God lit a candle in your chest.
The wax is of the very best.
The wick is woven strong, unbreaking,
And the flame is of the Spirit’s making.

Line 1. As we noted earlier, our triune God passed his light to you in Christ. He did it voluntarily, in the mystery of love, rooted in himself. He comes to us to bring rebirth (John 3) in the depth of his own overflowing self-love. As Vern Poythress writes, “God loves himself and is intimate with himself. We see this beauty and intimacy in the love of the Father for the Son (John 3:34–35), and the mutual love among all three persons of the Trinity. Out of the fullness of what God is, he displays himself in the world, and especially to human beings" (Poythress, "Introducing the Law of Christ (Lex Christi): A Fruitful Framework for Theology and Life"). God’s ancient and mysterious love is the only explanation for you and me receiving the Christ-light. This should lead us to humility, gratitude, and worship.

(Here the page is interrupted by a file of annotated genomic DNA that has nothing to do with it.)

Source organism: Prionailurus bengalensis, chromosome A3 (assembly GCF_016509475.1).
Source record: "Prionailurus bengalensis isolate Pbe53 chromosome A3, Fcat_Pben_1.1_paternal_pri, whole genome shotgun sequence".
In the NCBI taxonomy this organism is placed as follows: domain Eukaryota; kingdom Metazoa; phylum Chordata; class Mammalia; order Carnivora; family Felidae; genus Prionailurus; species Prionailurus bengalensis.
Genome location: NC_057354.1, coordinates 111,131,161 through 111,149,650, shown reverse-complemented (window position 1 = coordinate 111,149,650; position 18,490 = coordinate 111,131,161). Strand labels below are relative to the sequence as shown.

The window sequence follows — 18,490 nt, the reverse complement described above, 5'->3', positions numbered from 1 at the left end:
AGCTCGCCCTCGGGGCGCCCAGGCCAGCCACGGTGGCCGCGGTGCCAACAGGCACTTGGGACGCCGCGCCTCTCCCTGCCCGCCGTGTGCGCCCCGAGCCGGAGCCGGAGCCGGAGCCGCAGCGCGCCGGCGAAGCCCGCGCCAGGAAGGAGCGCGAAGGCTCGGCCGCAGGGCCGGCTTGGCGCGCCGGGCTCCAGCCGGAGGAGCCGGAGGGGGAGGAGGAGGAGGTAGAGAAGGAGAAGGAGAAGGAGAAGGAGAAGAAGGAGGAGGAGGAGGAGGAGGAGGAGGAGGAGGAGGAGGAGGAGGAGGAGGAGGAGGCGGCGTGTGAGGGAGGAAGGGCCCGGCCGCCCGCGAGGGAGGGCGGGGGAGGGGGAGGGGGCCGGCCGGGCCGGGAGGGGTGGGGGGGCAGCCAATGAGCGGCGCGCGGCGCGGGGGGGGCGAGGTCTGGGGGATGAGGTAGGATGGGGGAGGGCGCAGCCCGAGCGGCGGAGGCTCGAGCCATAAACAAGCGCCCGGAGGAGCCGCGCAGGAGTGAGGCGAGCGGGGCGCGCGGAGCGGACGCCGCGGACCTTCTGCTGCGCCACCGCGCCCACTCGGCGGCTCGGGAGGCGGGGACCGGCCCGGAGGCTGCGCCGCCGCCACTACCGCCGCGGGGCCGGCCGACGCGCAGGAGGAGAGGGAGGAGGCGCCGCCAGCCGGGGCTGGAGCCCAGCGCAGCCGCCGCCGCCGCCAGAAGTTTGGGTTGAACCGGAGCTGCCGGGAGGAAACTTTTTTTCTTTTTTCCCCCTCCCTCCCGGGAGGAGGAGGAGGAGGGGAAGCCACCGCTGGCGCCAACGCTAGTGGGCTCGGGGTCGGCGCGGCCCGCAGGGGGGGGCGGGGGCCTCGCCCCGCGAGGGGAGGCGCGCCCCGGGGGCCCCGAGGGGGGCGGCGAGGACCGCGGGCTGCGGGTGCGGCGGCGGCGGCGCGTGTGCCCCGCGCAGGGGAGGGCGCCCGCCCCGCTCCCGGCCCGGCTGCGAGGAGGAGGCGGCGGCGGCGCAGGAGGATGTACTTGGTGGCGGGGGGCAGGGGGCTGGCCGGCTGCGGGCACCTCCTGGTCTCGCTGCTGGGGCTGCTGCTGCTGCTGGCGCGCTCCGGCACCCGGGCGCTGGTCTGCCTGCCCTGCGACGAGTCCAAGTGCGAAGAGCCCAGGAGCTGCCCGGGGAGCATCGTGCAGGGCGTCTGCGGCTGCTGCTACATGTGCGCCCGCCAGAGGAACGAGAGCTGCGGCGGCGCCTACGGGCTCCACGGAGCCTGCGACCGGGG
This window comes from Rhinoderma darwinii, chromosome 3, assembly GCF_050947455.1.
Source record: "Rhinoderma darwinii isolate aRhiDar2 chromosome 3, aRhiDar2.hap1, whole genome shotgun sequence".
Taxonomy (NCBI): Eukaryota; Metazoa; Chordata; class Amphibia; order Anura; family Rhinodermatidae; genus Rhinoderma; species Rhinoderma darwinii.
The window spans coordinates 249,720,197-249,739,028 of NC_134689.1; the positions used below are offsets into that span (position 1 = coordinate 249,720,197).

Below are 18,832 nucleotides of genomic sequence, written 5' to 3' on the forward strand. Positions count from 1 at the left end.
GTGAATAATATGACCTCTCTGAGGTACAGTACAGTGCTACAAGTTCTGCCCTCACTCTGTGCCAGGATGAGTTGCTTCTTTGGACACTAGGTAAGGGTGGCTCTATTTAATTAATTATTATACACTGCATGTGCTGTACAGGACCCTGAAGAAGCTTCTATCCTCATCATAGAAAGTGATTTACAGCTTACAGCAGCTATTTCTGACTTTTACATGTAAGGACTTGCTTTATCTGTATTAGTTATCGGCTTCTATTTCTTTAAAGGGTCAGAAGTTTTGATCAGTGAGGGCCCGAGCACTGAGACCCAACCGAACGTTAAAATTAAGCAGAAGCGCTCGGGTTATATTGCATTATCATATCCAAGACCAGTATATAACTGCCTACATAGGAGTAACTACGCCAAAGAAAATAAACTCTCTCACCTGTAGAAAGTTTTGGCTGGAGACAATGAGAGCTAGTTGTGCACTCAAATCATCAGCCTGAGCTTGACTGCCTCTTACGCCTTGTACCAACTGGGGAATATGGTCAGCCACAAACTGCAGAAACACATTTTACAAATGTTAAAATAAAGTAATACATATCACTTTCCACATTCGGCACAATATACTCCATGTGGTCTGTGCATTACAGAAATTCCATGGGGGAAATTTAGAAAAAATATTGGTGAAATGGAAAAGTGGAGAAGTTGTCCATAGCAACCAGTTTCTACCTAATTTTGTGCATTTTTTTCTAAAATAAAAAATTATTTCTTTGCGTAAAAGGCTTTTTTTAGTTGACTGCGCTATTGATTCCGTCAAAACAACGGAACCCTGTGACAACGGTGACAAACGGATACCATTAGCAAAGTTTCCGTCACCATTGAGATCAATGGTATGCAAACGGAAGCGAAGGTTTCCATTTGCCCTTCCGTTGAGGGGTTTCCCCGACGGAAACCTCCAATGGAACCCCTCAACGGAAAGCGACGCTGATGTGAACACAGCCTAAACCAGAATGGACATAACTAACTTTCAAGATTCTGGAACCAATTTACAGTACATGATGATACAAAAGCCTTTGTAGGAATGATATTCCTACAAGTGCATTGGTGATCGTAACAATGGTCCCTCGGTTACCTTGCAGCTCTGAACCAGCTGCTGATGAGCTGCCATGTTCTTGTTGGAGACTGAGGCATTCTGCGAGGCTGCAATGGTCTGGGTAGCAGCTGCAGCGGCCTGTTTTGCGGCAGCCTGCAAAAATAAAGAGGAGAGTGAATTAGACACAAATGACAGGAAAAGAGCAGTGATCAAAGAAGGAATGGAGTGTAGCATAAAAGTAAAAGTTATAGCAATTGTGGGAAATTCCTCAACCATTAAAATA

Line 2. Who you are now, your wax, is bound to Christ as the light of life (John 8:12), given by the will of the Father in the powerful working of his Spirit. You can no longer identify yourself apart from the Trinity who redeemed you in grace. As I’ve written elsewhere, you are they. And yet because you are made of wax, God is going to keep shaping you in his light.

Line 3. The wick at your core—what holds the light—is the Spirit of Christ himself (Rom. 8:9), the light of the world (John 8:12), the one to whom we are all conforming in the grace of God (Rom. 8:29). We have his light in us, not our own. We are united to his flame.

Only those who believe in Jesus have his light inside them, guaranteeing by the Spirit their eternal communion with God. I say that the Son of God is the wick of our candle because it is only in him that we can do anything. He’s the one who said, “apart from me you can do nothing” (John 15:5). We want to burn and shine in the darkness of our world because of him. Though we had all fallen (Rom. 3:23) and lived in the darkness (Eph. 5:8), the Son has secured our eternal illumination with the God of light since he has overcome the darkness we bowed down to (John 1:5; 16:33).